Arriving in Shanghai last January, Senior Associate Editor Steven Cherry soon found himself on a quest. He was set to visit Dongtan, on Chongming Island, the site where Shanghai is now building a ”city within a city” [see ”How to Build a Green City,” in this issue]. But he longed to explore more of Chongming, which is about one-third the size of Long Island, New York.
Then he heard of Sharron Lovell. ”She’s a photographer who’s already been there,” said a manager at the Sino-Italian Cooperation Program for Environmental Protection. ”I think she wants to go back,” he added. She did indeed.
A British expat, Lovell has been in Asia since moving to Taiwan at 18. She has photographed the construction of the Three Gorges Dam, migrant workers in Beijing, and in 2004, the conflict in Afghanistan.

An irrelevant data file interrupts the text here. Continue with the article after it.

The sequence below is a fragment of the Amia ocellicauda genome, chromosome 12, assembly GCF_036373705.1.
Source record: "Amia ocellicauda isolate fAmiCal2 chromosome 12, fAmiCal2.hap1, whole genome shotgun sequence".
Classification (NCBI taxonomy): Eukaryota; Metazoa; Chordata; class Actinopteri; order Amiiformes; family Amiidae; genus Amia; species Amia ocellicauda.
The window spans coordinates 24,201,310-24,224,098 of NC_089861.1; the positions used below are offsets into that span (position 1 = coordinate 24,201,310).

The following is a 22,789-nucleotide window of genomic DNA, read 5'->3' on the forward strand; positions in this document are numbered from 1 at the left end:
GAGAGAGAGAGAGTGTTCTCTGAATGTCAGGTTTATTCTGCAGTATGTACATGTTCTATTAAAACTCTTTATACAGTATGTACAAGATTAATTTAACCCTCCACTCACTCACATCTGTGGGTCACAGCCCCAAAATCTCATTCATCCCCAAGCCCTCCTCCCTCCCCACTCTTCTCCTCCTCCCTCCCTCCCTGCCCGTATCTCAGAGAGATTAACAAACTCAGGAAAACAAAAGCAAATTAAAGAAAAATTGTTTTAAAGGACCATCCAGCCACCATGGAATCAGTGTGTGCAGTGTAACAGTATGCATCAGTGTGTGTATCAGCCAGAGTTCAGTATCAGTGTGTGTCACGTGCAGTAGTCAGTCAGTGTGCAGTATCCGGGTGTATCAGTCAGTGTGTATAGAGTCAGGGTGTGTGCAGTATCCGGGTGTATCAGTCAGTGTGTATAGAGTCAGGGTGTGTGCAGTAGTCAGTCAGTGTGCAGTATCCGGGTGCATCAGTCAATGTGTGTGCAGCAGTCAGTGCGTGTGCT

With Lovell getting directions in Mandarin, she got herself and Cherry to Nanmen, the largest city on the island, where she found out about a history museum. Summoning all her language skills, she pieced together bits of the geologic, ethnic, and industrial history of Chongming. An alluvial island, it has waxed and waned as the flow of the mighty Yangtze River has changed over time—the island actually disappeared and then reappeared a few centuries ago. Today Nanmen, though unnamed on some maps, has 350 000 people, making it larger than Australia’s capital, Canberra.
And it was on Chongming, the two learned, that the junk ship was invented. One wing of the museum was filled with models of the graceful, iconic ships. ”Without Lovell to translate, I would have had no idea what I was looking at,” Cherry says.